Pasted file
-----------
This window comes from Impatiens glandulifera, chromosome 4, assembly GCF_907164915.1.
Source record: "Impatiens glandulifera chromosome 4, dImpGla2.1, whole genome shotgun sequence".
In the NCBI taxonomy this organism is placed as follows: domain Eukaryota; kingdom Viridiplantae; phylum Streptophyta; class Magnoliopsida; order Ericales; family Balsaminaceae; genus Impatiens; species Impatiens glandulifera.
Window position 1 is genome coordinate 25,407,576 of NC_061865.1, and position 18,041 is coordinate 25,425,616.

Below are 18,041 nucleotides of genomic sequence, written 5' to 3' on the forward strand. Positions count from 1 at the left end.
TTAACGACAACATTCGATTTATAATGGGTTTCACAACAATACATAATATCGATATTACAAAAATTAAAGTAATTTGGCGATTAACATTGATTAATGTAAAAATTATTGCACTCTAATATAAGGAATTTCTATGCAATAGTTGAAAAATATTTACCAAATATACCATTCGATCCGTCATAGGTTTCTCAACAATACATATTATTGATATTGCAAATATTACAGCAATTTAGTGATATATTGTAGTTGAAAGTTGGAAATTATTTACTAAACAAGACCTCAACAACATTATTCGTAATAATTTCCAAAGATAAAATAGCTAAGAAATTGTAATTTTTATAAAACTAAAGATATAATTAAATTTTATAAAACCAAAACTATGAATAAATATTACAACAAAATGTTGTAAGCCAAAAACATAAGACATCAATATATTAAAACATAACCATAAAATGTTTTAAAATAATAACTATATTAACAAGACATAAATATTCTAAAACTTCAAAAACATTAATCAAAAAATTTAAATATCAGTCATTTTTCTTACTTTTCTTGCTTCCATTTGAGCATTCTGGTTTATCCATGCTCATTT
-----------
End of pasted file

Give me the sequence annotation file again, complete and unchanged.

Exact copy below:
This window comes from Impatiens glandulifera, chromosome 4, assembly GCF_907164915.1.
Source record: "Impatiens glandulifera chromosome 4, dImpGla2.1, whole genome shotgun sequence".
In the NCBI taxonomy this organism is placed as follows: domain Eukaryota; kingdom Viridiplantae; phylum Streptophyta; class Magnoliopsida; order Ericales; family Balsaminaceae; genus Impatiens; species Impatiens glandulifera.
Window position 1 is genome coordinate 25,407,576 of NC_061865.1, and position 18,041 is coordinate 25,425,616.

Below are 18,041 nucleotides of genomic sequence, written 5' to 3' on the forward strand. Positions count from 1 at the left end.
TTAACGACAACATTCGATTTATAATGGGTTTCACAACAATACATAATATCGATATTACAAAAATTAAAGTAATTTGGCGATTAACATTGATTAATGTAAAAATTATTGCACTCTAATATAAGGAATTTCTATGCAATAGTTGAAAAATATTTACCAAATATACCATTCGATCCGTCATAGGTTTCTCAACAATACATATTATTGATATTGCAAATATTACAGCAATTTAGTGATATATTGTAGTTGAAAGTTGGAAATTATTTACTAAACAAGACCTCAACAACATTATTCGTAATAATTTCCAAAGATAAAATAGCTAAGAAATTGTAATTTTTATAAAACTAAAGATATAATTAAATTTTATAAAACCAAAACTATGAATAAATATTACAACAAAATGTTGTAAGCCAAAAACATAAGACATCAATATATTAAAACATAACCATAAAATGTTTTAAAATAATAACTATATTAACAAGACATAAATATTCTAAAACTTCAAAAACATTAATCAAAAAATTTAAATATCAGTCATTTTTCTTACTTTTCTTGCTTCCATTTGAGCATTCTGGTTTATCCATGCTCATTT